From Paris to Marrakech to the Pacific, an overview of the UN Climate COP22 outcomes
- Published on 21 December 2016
"While the Twenty-second Conference of the Parties to the UN Convention on Climate Change (UNFCCC COP23) may be over, it was straight from one monumental environment event to another with the start of the Thirteenth Conference of the Parties to the UN Convention on Biological Diversity (CBD COP13) that followed in Cancun, as well as the eighth Green Climate Fund Board Meeting hosted by Samoa.
Finding a moment of calm in this hectic international schedule is always a good time to reflect on the outcomes of the UNFCCC COP23 hosted in Marrakech this year from 7 – 18 November, and to understand how some of these outcomes may impact us here in the Pacific region.
We won't paint a story of how climate change is effecting us in the Pacific islands as this is a story that we all know so well. We will, however have a look at what 190+ country parties have agreed to at the international level, which will eventually affect us all in our homes at the national and community level.
History was made yet again, with the Paris Agreement legally coming into force just days before the actual COP22 started in Marrakech, Morocco, and for this we must congratulate our Pacific island members who played a pivotal role in helping to make this happen by ensuring they had all ratified the agreement within a one year period. Congratulations also to another of our members from the Pacific, Australia, who announced their ratification of the Paris Agreement during the COP.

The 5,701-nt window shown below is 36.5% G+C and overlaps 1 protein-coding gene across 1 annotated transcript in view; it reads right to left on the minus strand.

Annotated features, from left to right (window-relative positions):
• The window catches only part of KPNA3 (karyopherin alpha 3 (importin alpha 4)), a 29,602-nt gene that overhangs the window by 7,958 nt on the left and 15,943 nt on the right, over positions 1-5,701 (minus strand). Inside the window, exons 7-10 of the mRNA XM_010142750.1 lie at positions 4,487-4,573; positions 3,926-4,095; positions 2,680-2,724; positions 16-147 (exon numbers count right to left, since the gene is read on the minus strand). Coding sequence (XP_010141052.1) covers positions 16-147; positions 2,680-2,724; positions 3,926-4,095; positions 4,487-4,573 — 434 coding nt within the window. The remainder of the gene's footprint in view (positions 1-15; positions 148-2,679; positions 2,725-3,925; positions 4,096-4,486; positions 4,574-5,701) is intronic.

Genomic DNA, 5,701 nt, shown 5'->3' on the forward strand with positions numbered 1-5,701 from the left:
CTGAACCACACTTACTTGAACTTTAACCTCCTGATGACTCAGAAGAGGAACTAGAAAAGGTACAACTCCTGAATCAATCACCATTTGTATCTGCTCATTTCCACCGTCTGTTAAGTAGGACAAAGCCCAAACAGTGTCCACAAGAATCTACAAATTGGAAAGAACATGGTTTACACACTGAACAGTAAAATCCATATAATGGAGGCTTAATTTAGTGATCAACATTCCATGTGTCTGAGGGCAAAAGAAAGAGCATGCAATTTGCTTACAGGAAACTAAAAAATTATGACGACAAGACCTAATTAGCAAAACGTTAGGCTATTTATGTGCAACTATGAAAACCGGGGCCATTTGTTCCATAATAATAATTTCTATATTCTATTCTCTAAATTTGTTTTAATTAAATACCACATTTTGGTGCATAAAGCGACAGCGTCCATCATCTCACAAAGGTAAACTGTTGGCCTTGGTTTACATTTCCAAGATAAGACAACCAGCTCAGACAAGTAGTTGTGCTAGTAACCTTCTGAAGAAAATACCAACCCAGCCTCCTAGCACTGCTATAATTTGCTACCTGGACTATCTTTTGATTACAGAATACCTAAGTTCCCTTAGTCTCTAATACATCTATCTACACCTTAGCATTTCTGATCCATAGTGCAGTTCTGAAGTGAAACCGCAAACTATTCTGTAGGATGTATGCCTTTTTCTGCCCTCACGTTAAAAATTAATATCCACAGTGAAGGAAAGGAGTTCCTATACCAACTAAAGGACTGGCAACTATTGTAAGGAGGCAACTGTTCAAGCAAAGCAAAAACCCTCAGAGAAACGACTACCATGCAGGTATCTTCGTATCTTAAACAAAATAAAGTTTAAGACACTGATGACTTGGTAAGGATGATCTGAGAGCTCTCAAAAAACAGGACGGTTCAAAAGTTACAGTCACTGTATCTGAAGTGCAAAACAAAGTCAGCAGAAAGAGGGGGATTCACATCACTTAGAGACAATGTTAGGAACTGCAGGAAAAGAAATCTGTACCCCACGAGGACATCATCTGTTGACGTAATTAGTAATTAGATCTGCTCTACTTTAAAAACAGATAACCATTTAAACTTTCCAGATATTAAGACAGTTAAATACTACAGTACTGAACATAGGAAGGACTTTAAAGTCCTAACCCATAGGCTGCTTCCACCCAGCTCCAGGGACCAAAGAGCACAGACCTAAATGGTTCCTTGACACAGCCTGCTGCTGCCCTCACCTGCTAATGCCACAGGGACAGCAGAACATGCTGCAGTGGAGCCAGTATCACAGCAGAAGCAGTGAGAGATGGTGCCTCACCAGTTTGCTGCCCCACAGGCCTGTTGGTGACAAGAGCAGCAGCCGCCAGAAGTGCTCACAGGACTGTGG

There were other milestone moments for our Pacific island region, with Fiji announced as the new President of the UNFCCC COP23, the first time for a Small Islands Developing State to take up such a role. This means Fiji will organize the event which will be hosted at the headquarters of the UNFCCC Secretariat in Bonn, Germany from 6 – 17 November next year. Fiji will also facilitate dialogues and workshops over the coming year to help bring about resolutions that will serve all parties to the UNFCCC. Congratulations Fiji and SPREP is ready, willing and available to provide support and assistance for the year ahead.
The Marrakech Action Proclamation for Our Climate and Sustainable Development was adopted calling for the highest political commitment to combat climate change, as a matter of urgent priority. It also called for further climate change action and support, well in advance of 2020, taking into account the specific needs and special circumstances of developing countries, the least developed countries and those particularly vulnerable to the adverse impacts of climate change.
It was in Marrakech that it was agreed for the Adaptation Fund to serve the Paris Agreement pending decisions on governance and other issues. The Adaptation Fund was established under the Kyoto Protocol and has since provided funding to five Pacific island countries totaling over USD 14 million. This now means the Adaptation Fund continues and will remain available for Pacific island countries to help them undertake projects to adapt to climate change.